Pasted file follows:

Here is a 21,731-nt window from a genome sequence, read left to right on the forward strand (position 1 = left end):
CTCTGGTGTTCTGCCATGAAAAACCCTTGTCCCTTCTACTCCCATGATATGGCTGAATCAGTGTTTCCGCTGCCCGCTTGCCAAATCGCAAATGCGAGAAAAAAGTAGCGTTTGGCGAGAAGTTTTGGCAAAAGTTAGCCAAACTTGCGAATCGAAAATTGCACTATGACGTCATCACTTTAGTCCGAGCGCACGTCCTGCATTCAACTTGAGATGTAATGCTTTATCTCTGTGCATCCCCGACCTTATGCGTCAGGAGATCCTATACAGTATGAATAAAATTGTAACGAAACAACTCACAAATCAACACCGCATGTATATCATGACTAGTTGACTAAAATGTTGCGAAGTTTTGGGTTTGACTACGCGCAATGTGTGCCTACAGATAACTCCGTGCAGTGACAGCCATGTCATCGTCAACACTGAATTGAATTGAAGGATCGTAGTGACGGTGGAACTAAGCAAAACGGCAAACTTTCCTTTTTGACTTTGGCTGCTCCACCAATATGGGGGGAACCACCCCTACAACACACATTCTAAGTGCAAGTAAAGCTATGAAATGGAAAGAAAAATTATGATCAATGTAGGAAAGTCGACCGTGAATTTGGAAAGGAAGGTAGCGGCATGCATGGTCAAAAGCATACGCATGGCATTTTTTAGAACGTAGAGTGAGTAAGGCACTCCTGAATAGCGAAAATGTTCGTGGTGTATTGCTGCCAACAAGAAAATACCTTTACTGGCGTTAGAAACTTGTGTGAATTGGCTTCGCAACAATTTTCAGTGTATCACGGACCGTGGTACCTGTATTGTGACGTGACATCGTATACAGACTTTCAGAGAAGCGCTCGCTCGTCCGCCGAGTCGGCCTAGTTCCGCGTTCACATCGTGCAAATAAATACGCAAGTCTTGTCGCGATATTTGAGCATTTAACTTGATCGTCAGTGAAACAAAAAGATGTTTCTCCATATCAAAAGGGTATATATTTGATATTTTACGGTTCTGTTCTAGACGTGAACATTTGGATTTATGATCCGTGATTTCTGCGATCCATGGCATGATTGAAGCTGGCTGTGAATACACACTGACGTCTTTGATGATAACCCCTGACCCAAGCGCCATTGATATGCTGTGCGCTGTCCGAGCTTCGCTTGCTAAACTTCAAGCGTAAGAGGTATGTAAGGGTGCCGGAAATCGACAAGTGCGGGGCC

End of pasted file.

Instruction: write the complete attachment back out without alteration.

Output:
Here is a 21,731-nt window from a genome sequence, read left to right on the forward strand (position 1 = left end):
CTCTGGTGTTCTGCCATGAAAAACCCTTGTCCCTTCTACTCCCATGATATGGCTGAATCAGTGTTTCCGCTGCCCGCTTGCCAAATCGCAAATGCGAGAAAAAAGTAGCGTTTGGCGAGAAGTTTTGGCAAAAGTTAGCCAAACTTGCGAATCGAAAATTGCACTATGACGTCATCACTTTAGTCCGAGCGCACGTCCTGCATTCAACTTGAGATGTAATGCTTTATCTCTGTGCATCCCCGACCTTATGCGTCAGGAGATCCTATACAGTATGAATAAAATTGTAACGAAACAACTCACAAATCAACACCGCATGTATATCATGACTAGTTGACTAAAATGTTGCGAAGTTTTGGGTTTGACTACGCGCAATGTGTGCCTACAGATAACTCCGTGCAGTGACAGCCATGTCATCGTCAACACTGAATTGAATTGAAGGATCGTAGTGACGGTGGAACTAAGCAAAACGGCAAACTTTCCTTTTTGACTTTGGCTGCTCCACCAATATGGGGGGAACCACCCCTACAACACACATTCTAAGTGCAAGTAAAGCTATGAAATGGAAAGAAAAATTATGATCAATGTAGGAAAGTCGACCGTGAATTTGGAAAGGAAGGTAGCGGCATGCATGGTCAAAAGCATACGCATGGCATTTTTTAGAACGTAGAGTGAGTAAGGCACTCCTGAATAGCGAAAATGTTCGTGGTGTATTGCTGCCAACAAGAAAATACCTTTACTGGCGTTAGAAACTTGTGTGAATTGGCTTCGCAACAATTTTCAGTGTATCACGGACCGTGGTACCTGTATTGTGACGTGACATCGTATACAGACTTTCAGAGAAGCGCTCGCTCGTCCGCCGAGTCGGCCTAGTTCCGCGTTCACATCGTGCAAATAAATACGCAAGTCTTGTCGCGATATTTGAGCATTTAACTTGATCGTCAGTGAAACAAAAAGATGTTTCTCCATATCAAAAGGGTATATATTTGATATTTTACGGTTCTGTTCTAGACGTGAACATTTGGATTTATGATCCGTGATTTCTGCGATCCATGGCATGATTGAAGCTGGCTGTGAATACACACTGACGTCTTTGATGATAACCCCTGACCCAAGCGCCATTGATATGCTGTGCGCTGTCCGAGCTTCGCTTGCTAAACTTCAAGCGTAAGAGGTATGTAAGGGTGCCGGAAATCGACAAGTGCGGGGCC